The End of the Public Health Emergency

Author: Andrew Martinez

Biden announces plans to end national emergency involving COVID-19

On January 30th, the White House Administration announced that President Biden plans to extend the term of the two national emergencies involving the COVID-19 pandemic to May 11th, 2023. This adjustment in protocol would alter the way that the nation treats the COVID-19 virus and would dramatically change the way that the healthcare industry operates.

While the federal government may alter the way that it views the virus, the World Health Organization (WHO) still classifies COVID-19 as a public health emergency. After considering the information provided by outside experts, WHO has decided to extend the duration of this public health emergency for now.

Details regarding how the federal government plans to phase away from this policy have not been made clear yet, however, opinions from the Office of Management and Budget (OMB) have relayed that the changes should be made gradually instead of suddenly terminated. The OMB’s concern mainly stems from the notion that, “An abrupt end to the emergency declarations would create wide-ranging chaos and uncertainty throughout the health care system.” Considering this, the Biden administration believes it would be better to extend the termination of these national emergency policies as it will give the nation more time to adjust instead of using the previously set dates of March 1st and April 11th, 2023.

What does this change mean for the healthcare industry?

As stated earlier, Biden’s plan to end the two national emergencies involving COVID-19 would alter the way that the healthcare industry will treat the virus. At an endemic level, the virus can now be managed through agencies’ normal authorities. Furthermore, ending these national health emergencies will alter the way that healthcare providers report their activity and collect reimbursements. During the duration of the COVID-19 pandemic, healthcare providers have experienced significant leeway on multiple facets of their operation including things like reporting requirements and physical environment standards. Moreover, some providers may no longer receive the reimbursements they had been collecting during the height of the pandemic.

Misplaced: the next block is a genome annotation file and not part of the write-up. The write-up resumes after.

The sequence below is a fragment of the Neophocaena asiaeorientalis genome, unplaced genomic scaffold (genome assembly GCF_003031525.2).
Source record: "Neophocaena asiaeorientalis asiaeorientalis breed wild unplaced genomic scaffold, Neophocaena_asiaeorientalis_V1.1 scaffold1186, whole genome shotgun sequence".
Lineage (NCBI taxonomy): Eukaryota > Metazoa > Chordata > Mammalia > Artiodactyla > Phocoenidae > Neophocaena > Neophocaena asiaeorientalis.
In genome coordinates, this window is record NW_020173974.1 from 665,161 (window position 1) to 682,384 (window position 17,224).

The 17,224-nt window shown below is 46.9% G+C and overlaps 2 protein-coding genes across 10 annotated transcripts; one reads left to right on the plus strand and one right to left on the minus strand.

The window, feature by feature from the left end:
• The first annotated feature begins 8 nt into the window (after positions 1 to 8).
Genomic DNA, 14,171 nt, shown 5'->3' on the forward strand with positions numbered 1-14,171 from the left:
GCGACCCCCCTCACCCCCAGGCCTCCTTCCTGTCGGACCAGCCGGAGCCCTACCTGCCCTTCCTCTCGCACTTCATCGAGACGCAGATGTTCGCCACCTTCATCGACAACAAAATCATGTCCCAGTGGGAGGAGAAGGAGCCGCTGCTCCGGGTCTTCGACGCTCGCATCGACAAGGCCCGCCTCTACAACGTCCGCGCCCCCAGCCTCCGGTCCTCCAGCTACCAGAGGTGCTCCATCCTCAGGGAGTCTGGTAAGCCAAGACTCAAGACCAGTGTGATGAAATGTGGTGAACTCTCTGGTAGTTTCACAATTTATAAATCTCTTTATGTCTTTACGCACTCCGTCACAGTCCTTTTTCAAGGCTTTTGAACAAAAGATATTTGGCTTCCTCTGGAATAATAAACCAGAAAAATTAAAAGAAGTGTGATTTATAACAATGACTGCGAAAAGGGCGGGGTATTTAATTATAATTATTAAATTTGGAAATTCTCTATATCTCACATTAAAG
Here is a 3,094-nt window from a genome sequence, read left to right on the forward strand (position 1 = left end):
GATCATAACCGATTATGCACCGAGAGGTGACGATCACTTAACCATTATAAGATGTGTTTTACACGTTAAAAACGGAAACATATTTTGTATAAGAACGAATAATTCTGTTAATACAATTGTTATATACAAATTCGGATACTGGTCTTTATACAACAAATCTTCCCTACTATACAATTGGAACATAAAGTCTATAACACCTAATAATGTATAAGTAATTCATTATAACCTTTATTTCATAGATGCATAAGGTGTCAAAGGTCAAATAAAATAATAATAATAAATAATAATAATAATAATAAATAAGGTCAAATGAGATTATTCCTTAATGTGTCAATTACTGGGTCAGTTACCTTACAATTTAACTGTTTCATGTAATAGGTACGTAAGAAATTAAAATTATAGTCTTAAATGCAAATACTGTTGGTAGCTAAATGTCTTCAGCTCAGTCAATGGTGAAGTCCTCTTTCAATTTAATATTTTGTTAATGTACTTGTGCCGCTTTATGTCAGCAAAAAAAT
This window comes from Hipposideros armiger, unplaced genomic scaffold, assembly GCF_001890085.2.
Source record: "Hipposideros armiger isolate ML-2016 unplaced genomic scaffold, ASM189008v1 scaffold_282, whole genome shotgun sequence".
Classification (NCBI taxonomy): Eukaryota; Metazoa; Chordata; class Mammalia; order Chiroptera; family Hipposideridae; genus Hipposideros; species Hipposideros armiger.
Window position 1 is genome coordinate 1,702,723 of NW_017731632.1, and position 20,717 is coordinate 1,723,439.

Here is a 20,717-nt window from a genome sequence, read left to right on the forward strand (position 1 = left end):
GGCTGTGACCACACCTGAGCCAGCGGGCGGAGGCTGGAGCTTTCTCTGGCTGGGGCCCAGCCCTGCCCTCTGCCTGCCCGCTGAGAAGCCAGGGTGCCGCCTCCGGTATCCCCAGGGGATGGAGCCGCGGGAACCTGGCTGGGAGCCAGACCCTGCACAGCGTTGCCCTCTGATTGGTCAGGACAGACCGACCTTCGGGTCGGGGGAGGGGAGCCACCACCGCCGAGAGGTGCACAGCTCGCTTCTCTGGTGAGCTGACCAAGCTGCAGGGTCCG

In addition, what qualifies someone for Medicaid will surely change as Congress has already created a plan to enable states to remove ineligible patients from receiving the benefit. This is a significant adjustment because providers were unable to remove patients who no longer qualified for receiving Medicaid during the peak of the COVID-19 health emergency. Medicaid patients will need to apply for renewal when the national emergency comes to a close.

How can Public Consulting Group (PCG) help providers adjust to this change?

Since providers will no longer have the same flexibility in how they have reported their activity in the past, becoming more specific will be a large transition for the healthcare industry. PCG is very involved at the provider, state, and federal level and has a wide range of experience in creating the most effective strategies for reporting health care provider activity. PCG is partnered with many organizations, including the International Association of Fire Chiefs (IAFC), to spread information and develop programs to help the provider community. IAFC is hosting the annual Fire-Rescue Med Conference (virtual) on May 16th, in which PCG will be a presenter covering topics related to Medicaid Supplemental Payment Programs and billing practices. Registration to the event can be found here.

It is important to note when and how these policies for Medicare and Medicaid coverages will change. For more information on specific policies, their description, and how this national emergency adjustment will affect them click HERE.




Posted by Nora Culeton

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